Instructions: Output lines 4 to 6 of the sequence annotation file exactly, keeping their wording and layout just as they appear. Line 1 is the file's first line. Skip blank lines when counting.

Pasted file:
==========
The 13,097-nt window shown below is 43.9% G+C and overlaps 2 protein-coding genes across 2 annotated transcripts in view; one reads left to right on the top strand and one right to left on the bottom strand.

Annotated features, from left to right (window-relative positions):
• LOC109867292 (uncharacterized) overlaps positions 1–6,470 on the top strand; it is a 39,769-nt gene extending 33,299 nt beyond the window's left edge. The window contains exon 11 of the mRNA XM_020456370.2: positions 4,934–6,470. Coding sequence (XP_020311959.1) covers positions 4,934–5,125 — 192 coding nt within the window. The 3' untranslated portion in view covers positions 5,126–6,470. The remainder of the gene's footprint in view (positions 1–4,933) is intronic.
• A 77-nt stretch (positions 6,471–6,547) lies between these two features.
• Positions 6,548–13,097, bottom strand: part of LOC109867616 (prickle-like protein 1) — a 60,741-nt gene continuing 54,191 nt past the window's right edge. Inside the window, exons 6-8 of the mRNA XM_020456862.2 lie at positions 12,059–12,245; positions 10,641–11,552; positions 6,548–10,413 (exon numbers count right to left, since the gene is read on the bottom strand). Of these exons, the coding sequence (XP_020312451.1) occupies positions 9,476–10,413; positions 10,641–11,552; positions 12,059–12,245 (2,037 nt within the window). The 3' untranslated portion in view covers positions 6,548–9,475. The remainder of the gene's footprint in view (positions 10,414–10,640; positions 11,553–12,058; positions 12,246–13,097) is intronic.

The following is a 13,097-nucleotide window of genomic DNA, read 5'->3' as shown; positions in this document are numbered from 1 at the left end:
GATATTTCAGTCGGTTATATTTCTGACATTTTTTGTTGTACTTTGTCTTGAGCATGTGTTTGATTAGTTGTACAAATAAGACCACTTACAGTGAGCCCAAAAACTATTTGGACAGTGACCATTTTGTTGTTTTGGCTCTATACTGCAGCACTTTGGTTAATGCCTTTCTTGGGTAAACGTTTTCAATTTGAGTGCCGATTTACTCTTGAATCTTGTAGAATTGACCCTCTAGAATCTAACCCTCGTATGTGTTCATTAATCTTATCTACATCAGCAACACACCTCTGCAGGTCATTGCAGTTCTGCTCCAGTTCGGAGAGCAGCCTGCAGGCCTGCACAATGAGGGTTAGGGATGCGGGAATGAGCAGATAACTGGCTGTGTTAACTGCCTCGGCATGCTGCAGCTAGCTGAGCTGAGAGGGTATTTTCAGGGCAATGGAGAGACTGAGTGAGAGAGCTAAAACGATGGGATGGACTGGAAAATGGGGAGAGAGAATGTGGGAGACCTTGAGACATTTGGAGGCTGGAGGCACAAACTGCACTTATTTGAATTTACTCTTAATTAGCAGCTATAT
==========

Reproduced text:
• A 77-nt stretch (positions 6,471–6,547) lies between these two features.
• Positions 6,548–13,097, bottom strand: part of LOC109867616 (prickle-like protein 1) — a 60,741-nt gene continuing 54,191 nt past the window's right edge. Inside the window, exons 6-8 of the mRNA XM_020456862.2 lie at positions 12,059–12,245; positions 10,641–11,552; positions 6,548–10,413 (exon numbers count right to left, since the gene is read on the bottom strand). Of these exons, the coding sequence (XP_020312451.1) occupies positions 9,476–10,413; positions 10,641–11,552; positions 12,059–12,245 (2,037 nt within the window). The 3' untranslated portion in view covers positions 6,548–9,475. The remainder of the gene's footprint in view (positions 10,414–10,640; positions 11,553–12,058; positions 12,246–13,097) is intronic.

The following is a 13,097-nucleotide window of genomic DNA, read 5'->3' as shown; positions in this document are numbered from 1 at the left end: